Towards the end of last year we began a review of the Aid Transparency Index assessment method. High on our list of priorities was the issue of networking and linking of aid data, and how we might measure this in the Index. Aid and development finance are channelled through a complex network of organisations including governments, multilateral organisations, non-governmental organisations and private companies. These often form “delivery chains”. Funding originates from a donor (such as a government aid agency) and is sub-contracted to an implementer or intermediary (usually a multilateral organisation or fund, NGO or consultancy company). That organisation then sub-contracts parts of the programme to other implementers (such as international or national NGOs) that deliver the aid to its destination, completing the chain.
If we can understand how money and finance flows through and across these delivery chains we can gain insights into how the aid system works, make it more accountable and improve coordination. This, in turn, could improve efficiency and effectiveness. Aid organisations can show these linkages and flows in their transparency data, and including a measure in the Index of how well this is being done could incentivise better practice.
Example of a delivery chain, taken from the IATI traceability guidance
Linking organisations, activities and financial flow data is one of the design features of the IATI Standard. Implementing “traceability” is one of the priorities identified in the 2020-2025 IATI Strategic Plan and IATI issued new guidance in June on linking data. There are two main approaches. First, when money is transferred from one organisation to another, references can be included in the financial data that connect funder to recipient, or contractor to implementer – this is done from activity to activity, so we could call this “activity linking”. Second, publishers can list the organisations involved in their activities, whether as funders, implementers or partners. For ease of reference we will refer to this as “organisation linking”.
These two approaches should facilitate mapping of organisations in the aid network and could allow data users to follow aid delivery through chains. Another challenge for using IATI data is double counting: total aid volumes recorded in the data are artificially inflated as spending of the same money is recorded by different organisations as it is disbursed down the delivery chain. Consistent linking of activities could provide the information required to identify and correct for this when producing aggregate spending totals.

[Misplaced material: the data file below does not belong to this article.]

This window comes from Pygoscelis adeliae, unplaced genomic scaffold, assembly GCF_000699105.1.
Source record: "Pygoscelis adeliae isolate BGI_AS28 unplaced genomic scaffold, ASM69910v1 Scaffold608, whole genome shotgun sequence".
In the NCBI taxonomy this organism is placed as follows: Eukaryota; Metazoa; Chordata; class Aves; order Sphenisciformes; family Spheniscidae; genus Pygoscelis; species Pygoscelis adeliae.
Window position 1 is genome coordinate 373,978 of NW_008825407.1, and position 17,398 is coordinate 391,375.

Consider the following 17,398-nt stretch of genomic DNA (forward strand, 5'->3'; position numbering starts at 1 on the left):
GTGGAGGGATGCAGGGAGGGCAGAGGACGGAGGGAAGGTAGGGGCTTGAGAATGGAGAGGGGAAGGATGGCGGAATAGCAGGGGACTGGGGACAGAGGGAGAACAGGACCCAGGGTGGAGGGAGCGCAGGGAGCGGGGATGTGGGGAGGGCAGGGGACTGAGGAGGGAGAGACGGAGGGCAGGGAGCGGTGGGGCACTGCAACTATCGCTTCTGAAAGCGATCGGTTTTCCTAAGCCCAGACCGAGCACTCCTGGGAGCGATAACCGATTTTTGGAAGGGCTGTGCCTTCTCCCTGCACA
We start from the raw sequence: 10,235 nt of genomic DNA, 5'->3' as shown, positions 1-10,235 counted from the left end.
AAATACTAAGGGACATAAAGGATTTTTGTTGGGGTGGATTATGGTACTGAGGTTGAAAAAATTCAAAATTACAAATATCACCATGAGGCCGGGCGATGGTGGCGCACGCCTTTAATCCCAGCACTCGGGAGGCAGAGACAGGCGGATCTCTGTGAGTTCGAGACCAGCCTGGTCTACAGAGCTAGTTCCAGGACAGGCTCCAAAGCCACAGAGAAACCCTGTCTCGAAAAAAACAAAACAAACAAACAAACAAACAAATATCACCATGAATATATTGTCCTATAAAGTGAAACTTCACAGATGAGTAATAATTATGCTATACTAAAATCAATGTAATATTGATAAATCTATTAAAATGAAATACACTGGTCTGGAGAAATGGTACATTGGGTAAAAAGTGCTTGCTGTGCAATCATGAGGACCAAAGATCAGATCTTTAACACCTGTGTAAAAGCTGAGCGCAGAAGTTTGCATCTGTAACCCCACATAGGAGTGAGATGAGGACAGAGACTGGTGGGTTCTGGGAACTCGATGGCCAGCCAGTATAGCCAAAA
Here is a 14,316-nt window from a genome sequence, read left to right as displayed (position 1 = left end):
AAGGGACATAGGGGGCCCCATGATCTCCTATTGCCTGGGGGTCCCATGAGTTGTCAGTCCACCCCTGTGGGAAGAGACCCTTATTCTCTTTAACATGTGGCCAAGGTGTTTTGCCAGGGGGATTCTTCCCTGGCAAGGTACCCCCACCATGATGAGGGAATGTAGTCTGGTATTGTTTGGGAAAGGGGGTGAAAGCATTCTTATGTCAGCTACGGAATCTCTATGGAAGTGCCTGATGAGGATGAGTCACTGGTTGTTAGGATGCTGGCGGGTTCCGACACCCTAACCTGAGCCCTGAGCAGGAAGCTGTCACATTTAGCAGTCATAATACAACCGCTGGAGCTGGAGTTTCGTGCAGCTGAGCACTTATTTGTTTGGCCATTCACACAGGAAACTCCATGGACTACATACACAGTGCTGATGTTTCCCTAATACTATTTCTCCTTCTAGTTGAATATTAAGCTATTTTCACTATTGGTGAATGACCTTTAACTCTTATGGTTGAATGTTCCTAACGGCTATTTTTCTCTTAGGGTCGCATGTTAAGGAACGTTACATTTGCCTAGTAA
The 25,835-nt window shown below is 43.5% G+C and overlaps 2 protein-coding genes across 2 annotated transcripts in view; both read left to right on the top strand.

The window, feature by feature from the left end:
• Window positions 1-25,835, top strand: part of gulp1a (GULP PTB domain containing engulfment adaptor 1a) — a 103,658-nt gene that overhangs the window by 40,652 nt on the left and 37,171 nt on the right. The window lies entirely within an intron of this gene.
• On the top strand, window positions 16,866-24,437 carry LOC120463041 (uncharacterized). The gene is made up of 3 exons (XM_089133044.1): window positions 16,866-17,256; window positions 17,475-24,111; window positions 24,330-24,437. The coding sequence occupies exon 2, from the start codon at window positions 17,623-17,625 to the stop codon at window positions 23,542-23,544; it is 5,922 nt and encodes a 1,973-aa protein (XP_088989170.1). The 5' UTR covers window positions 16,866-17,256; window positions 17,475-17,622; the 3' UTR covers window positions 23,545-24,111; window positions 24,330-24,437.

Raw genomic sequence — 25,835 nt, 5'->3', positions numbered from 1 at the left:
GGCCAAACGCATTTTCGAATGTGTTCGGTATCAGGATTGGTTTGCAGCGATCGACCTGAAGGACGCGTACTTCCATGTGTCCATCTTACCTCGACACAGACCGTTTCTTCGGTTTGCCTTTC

As we explored how we might measure such linking in the Aid Transparency Index we looked into how these two networking approaches are being implemented. We first looked at activity linking. The technical way of linking activities in IATI data is to include a reference in an incoming or outgoing transaction to the provider or receiver activity. So, for example – if a donor publishes details of a large programme with several implementing partners, each implementing partner should publish details about their activity and include a reference to the donor programme in an incoming fund transaction. This can then be reciprocated by the donor who can publish a reference to the implementer activity in an outgoing fund transaction.
Sounds reasonably simple – right? The problem is that few publishers are linking their activities in this way. We previously looked at the state of play of activity linking in 2019 and wrote this blog about it, which was based on this galaxy-like interactive data visualisation. We recently revisited the analysis, with thanks to developer Andy Lulham who updated the visualisation. While there has been some improvement in the past two years – there are more links overall and more organisations included in the map – the limitations we identified in 2019 still hold. We can see the same constellations of links around the handful of bilateral donors that have promoted activity linking with their downstream partners (Netherlands MFA, Belgium DGD and to a lesser extent UK FCDO), but the same large organisations are still absent (USAID, the World Bank, Global Affairs Canada, EC INTPA, other major European donors).